In the days before Ohio State disdained Rose Bowl invitations, the Buckeyes could be counted on to fight for Big Ten championships. They will still win the title; they just aren't going to have to fight so hard. The real battle will be among the players trying to make Woody Hayes's lineup. For instance: Center Billy Joe Armstrong and Guard Rod Foster are the best blockers Hayes has had, Bob Vogel and Daryl Sanders the best pair of tackles in college today and ad infinitum in the line. In the backfield are Halfbacks Paul Warfield (420 yards rushing, 5.4 average, 5 TDs in 1961) and Bob Klein (177 yards, 6.8 average), Fullback Dave Katterhenrich, Hayes's secret weapon and Quarterback John Mummey (392 yards rushing). If you are still not impressed, Hayes can fashion a couple of more teams potentially as good from men like Quarterbacks Bill Mrukowski (65% passing average for 231 yards) and Joe Sparma (341 yards passing).
CONCLUSION: OSU's 1961 freshman team was one of its best ever. The flow never ceases, nor, presumably, do the titles.
The fun is over. That familiar anxiety which annually seized coaches faced with playing Oklahoma is back. Opponents can start worrying right now about sophomore Linemen Ed McQuarters, Ralph Neely and Glenn Condren, and they might as well prepare to agonize over the prospect of opposing Quarterback Tom Pannell, Halfback Charles Mayhue and Fullback Jim Grisham for the next three years. A reason given for Oklahoma's short decline was the increasing reluctance of good Texas boys to jump from the Panhandle into Coach Bud Wilkinson's line of fire. Wilkinson is still getting good Texans, but the excellent sophomores around are all native-grown. They arrived just in time, too, for Wilkinson lost nine starters from last year's so-so team. Happily, the two holdovers, Center Wayne Lee and Guard Leon Cross, are strong blockers who—along with Duane Cook and Dennis Ward—will give Oklahoma a formidable interior line.
CONCLUSION: The non-Panhandled Sooners could become as popular in Texas as Billie Sol Estes—and will have a better defense.
Rex Russell, center for the Oklahoma State Cowboys, is a diabetic. He needs 60 units of insulin a day and, often, a Coke break at practice. But nobody is worried. He is, in addition to being the hardest-working man on the squad, a consummately aggressive wing-T center and a straight-A pre-med student. He is also like a lot of other Cowboys. Despite an uncommon number of injuries in 1961, they felt then that they really were, as Coach Cliff Speegle has called them, "a knock-around football team with a lot of shake." State has quick-striking tackles and fast guards (Mike Upton, Leland Slack, Billy York). Its centers, halfbacks and Fullback Bill McFarland, who made 42 points last year and gained 331 yards rushing, are aided by Fullback Bob Adcock, Halfback Don Derrick and Wingback Tom Jackson, who together got 525 yards. State has not, however, either size, ends or a quarterback. It will feel acutely all three lacks.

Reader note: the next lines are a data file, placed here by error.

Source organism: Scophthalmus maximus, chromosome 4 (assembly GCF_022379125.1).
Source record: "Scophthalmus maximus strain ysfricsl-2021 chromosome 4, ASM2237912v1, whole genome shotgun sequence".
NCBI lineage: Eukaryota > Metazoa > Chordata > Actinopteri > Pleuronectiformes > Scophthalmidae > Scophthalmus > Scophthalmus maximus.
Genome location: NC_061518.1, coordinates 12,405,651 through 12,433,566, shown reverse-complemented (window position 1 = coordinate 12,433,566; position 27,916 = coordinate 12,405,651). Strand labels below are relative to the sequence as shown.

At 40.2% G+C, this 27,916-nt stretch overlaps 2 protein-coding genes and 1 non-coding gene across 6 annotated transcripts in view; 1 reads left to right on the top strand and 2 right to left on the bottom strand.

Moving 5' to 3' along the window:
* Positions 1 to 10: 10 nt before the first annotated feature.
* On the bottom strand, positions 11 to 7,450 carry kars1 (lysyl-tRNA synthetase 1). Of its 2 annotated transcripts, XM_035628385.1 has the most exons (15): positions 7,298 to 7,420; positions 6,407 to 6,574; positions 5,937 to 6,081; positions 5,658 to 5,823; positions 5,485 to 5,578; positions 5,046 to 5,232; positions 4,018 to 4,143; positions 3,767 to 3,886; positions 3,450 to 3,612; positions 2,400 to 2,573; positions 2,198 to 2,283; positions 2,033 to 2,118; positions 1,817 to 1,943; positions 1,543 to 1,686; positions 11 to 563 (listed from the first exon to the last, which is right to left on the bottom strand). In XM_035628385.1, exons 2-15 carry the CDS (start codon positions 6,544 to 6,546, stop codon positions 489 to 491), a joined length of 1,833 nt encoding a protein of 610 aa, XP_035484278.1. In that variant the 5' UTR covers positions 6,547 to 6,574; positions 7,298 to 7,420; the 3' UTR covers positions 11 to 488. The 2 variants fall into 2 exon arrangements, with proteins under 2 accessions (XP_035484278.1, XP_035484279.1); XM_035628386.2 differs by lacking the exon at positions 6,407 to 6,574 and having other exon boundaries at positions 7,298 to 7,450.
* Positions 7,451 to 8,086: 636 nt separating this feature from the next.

CONCLUSION: Undermanned and undersized, State will again play courageous football—and will win enough to be respected.
"If Big Ten teams made half as many mistakes as the pros, we'd set a record in number of coaches hung in effigy," says Purdue's Jack Mollenkopf. Rival coaches may find this the only non-upsetting thing to come out of Lafayette this year. The Boilermakers have a real team. Twenty-nine good reasons are the lettermen, returning from a squad that had the Big Ten's best defense in 1961 and lost but three games—by a total of seven points. A few good linemen departed, but such luxuries as End Forest Farmer and Tackle Don Brumm are back. Returning, too, are all but one of 12 scorers and every one of the 15 men who rushed 1,417 yards. Both Ron DiGravio and Gary Hogan (52% complete, 1,097 yards passing) return. So do all halfbacks, led by Tom Bloom and Dave Miller. And, as always, fullback is strong: there are Roy Walker (491 yards), Tom Yakubowski, injured last year, and Gene Donaldson, third in rushing in '61.